In its most controversial move against global media establishments to date, China has banned the BBC World News from broadcasting inside the country it was announced late Thursday in London.
In recent months Chinese authorities had attacked the BBC for numerous reports highlighting the oppression of China’s ethnic minority Uyghurs in the north west of the country.
However, a typically British understatement of “disappointed” was all China were offered in response immediately after the move by Beijing was announced.
The Chinese state’s State Film, TV and Radio Administration reportedly said that BBC World News reports concerning China did “seriously violate” broadcast guidelines in China and that “the requirement that news should be truthful and fair” and in no way “harm China’s national interests” had not been respected.
It is likely not a coincidence that earlier this month the China Global Television Network’s (CGTN) own licence to broadcast from the UK had been cancelled after CGTN was discovered to be, in effect, a state mouthpiece.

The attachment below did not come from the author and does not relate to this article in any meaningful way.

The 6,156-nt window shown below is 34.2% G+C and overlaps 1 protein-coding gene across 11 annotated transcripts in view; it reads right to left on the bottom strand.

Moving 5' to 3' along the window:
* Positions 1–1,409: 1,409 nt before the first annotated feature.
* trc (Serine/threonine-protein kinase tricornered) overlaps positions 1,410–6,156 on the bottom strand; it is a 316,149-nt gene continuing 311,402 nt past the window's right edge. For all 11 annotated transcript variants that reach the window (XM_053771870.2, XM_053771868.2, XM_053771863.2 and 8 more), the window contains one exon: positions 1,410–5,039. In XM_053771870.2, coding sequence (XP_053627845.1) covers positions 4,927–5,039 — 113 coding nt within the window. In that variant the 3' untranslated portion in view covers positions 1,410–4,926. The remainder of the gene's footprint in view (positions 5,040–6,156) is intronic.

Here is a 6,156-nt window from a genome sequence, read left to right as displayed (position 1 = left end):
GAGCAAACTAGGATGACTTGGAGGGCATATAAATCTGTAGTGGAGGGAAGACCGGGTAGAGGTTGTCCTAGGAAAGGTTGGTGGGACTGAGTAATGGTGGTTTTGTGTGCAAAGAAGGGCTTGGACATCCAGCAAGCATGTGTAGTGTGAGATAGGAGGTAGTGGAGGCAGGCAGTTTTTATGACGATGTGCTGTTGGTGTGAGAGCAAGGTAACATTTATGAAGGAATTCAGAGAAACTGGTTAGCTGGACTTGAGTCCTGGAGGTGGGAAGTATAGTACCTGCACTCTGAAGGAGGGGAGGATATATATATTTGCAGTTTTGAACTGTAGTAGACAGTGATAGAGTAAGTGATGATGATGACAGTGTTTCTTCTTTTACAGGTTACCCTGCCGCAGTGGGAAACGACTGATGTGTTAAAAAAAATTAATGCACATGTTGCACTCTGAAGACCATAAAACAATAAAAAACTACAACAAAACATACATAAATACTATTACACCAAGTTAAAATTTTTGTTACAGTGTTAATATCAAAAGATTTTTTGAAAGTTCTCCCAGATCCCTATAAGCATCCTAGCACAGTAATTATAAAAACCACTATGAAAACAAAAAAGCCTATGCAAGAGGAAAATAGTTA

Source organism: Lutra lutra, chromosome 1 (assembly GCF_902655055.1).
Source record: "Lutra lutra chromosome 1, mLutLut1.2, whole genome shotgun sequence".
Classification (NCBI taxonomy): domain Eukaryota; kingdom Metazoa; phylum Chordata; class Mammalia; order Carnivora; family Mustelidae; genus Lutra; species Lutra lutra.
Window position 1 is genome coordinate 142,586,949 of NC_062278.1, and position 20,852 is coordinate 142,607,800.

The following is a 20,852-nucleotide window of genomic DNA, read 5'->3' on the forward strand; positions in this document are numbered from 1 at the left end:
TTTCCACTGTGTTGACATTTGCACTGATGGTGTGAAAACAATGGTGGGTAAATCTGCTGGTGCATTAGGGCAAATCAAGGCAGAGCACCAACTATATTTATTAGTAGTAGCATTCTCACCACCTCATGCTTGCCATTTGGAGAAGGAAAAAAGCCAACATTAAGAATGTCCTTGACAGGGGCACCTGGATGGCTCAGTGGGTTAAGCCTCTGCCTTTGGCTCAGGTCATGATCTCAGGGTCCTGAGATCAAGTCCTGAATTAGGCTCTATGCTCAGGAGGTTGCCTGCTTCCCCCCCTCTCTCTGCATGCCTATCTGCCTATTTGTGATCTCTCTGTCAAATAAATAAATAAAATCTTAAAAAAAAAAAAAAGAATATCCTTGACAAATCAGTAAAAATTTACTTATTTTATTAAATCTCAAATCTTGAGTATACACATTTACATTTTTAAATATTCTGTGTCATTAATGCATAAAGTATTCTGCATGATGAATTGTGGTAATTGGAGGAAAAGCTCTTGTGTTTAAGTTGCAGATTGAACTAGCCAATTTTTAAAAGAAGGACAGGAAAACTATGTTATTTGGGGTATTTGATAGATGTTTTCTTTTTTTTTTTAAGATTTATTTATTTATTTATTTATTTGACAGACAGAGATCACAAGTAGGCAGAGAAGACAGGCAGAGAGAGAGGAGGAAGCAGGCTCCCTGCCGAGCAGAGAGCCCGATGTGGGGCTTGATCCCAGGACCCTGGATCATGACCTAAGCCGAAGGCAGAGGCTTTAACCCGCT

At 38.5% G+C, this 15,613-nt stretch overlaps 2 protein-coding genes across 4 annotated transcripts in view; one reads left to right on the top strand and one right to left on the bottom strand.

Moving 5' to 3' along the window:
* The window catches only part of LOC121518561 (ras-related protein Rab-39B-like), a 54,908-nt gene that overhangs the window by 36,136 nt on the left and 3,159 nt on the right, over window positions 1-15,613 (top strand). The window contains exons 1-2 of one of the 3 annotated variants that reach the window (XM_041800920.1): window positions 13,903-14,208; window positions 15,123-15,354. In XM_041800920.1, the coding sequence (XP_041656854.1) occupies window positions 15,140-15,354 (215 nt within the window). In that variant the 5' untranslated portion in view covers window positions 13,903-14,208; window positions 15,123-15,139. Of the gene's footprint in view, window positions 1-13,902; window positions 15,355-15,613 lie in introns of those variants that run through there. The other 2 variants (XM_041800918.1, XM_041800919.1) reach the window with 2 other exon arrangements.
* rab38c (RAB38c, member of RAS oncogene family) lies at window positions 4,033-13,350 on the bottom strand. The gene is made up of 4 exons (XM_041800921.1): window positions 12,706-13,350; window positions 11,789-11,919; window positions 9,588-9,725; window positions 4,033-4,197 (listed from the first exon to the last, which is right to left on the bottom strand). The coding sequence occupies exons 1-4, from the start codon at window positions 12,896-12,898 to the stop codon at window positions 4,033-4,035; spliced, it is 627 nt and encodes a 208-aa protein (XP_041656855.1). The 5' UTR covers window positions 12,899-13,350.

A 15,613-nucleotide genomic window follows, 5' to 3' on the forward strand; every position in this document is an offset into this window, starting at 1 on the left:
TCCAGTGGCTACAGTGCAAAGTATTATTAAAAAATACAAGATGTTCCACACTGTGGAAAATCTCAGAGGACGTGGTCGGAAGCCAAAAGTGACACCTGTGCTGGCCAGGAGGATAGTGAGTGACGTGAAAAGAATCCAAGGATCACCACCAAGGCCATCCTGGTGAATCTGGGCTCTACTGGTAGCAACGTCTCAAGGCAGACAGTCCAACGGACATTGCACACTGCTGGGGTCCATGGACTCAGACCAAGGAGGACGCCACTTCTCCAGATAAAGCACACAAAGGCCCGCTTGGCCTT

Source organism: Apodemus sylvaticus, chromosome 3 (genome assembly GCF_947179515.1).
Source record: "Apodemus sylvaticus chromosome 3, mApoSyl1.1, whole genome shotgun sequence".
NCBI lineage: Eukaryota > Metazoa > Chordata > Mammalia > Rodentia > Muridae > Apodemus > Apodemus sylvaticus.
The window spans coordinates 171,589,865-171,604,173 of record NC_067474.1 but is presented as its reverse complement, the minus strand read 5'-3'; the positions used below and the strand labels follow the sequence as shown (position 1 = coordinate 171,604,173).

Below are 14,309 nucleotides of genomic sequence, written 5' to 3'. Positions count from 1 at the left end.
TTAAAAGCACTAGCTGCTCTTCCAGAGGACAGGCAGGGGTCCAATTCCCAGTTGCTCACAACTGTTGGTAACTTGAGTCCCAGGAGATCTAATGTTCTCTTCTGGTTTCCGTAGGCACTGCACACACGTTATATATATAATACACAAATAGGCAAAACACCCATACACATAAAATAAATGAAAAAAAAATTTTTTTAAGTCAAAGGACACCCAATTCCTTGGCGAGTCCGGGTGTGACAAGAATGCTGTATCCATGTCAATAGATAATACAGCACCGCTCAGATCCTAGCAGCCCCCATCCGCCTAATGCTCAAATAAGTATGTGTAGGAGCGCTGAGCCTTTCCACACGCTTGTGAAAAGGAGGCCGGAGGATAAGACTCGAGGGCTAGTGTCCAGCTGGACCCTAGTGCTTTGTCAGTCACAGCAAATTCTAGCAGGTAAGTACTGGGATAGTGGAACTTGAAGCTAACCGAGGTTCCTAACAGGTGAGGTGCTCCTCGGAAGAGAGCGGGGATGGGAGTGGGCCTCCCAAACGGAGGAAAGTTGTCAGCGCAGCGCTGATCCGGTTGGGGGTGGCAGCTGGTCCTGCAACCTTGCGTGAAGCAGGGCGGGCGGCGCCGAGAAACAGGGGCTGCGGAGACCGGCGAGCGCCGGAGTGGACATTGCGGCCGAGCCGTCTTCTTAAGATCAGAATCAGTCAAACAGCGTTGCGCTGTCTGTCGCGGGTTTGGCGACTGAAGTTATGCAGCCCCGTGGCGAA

In London, British Foreign Secretary Dominic Raab took to Twitter to call the decision an “unacceptable curtailing of media freedom” – a statement that will be reiterated by other global media channels in the hours and days ahead.
Whilst BBC World News is only available in limited areas in China where censorship of foreign media is routine, it is a popular channel throughout the rest of Asia and the world and of late has been broadcasting a considerable number of shows highlighting aspects of Chinese culture.
No information as to whether these shows will now be cut, or left to run their course has yet been made.
China has not reacted favourably of late to BBC reports highlighting the removal of basic freedoms in Hong Kong, or the ongoing Uyghur genocide, with China’s ambassador to the UK, Liu Xiaoming recently appearing on the BBC and responding “I cannot see” when shown images from Xinjiang of Uyghurs being moved around like cattle by Chinese authorities.
Liu had previously told the BBC’s Andrew Marr that the reports shown of concentration camps in China were “fake”.
The US State Department has already responded, by linking the move to widespread suppression of free speech in the country.
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